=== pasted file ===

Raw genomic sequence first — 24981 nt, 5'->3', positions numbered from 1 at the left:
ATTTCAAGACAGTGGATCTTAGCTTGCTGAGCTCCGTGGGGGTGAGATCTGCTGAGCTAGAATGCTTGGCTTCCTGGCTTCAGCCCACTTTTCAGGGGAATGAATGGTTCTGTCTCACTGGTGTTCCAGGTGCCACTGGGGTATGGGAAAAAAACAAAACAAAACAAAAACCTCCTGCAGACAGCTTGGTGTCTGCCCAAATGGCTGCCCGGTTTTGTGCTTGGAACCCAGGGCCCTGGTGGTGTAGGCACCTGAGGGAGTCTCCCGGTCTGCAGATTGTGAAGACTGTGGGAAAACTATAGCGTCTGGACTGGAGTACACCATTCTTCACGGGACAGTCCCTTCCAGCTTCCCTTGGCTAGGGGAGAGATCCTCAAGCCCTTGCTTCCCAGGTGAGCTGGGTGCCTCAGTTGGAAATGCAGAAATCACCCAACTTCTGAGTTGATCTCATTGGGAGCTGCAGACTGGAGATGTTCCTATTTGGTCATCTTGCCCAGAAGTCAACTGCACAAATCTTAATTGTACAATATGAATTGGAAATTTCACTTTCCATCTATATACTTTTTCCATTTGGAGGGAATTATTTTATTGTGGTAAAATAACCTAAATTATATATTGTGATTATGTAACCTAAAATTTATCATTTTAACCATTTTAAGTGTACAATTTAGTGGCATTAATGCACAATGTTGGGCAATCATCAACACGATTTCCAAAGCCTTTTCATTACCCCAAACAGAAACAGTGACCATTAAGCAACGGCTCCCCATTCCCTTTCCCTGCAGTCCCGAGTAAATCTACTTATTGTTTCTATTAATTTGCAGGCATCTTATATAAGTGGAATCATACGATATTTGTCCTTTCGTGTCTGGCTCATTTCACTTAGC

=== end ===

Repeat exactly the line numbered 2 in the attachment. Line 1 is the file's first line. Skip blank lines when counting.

ATTTCAAGACAGTGGATCTTAGCTTGCTGAGCTCCGTGGGGGTGAGATCTGCTGAGCTAGAATGCTTGGCTTCCTGGCTTCAGCCCACTTTTCAGGGGAATGAATGGTTCTGTCTCACTGGTGTTCCAGGTGCCACTGGGGTATGGGAAAAAAACAAAACAAAACAAAAACCTCCTGCAGACAGCTTGGTGTCTGCCCAAATGGCTGCCCGGTTTTGTGCTTGGAACCCAGGGCCCTGGTGGTGTAGGCACCTGAGGGAGTCTCCCGGTCTGCAGATTGTGAAGACTGTGGGAAAACTATAGCGTCTGGACTGGAGTACACCATTCTTCACGGGACAGTCCCTTCCAGCTTCCCTTGGCTAGGGGAGAGATCCTCAAGCCCTTGCTTCCCAGGTGAGCTGGGTGCCTCAGTTGGAAATGCAGAAATCACCCAACTTCTGAGTTGATCTCATTGGGAGCTGCAGACTGGAGATGTTCCTATTTGGTCATCTTGCCCAGAAGTCAACTGCACAAATCTTAATTGTACAATATGAATTGGAAATTTCACTTTCCATCTATATACTTTTTCCATTTGGAGGGAATTATTTTATTGTGGTAAAATAACCTAAATTATATATTGTGATTATGTAACCTAAAATTTATCATTTTAACCATTTTAAGTGTACAATTTAGTGGCATTAATGCACAATGTTGGGCAATCATCAACACGATTTCCAAAGCCTTTTCATTACCCCAAACAGAAACAGTGACCATTAAGCAACGGCTCCCCATTCCCTTTCCCTGCAGTCCCGAGTAAATCTACTTATTGTTTCTATTAATTTGCAGGCATCTTATATAAGTGGAATCATACGATATTTGTCCTTTCGTGTCTGGCTCATTTCACTTAGC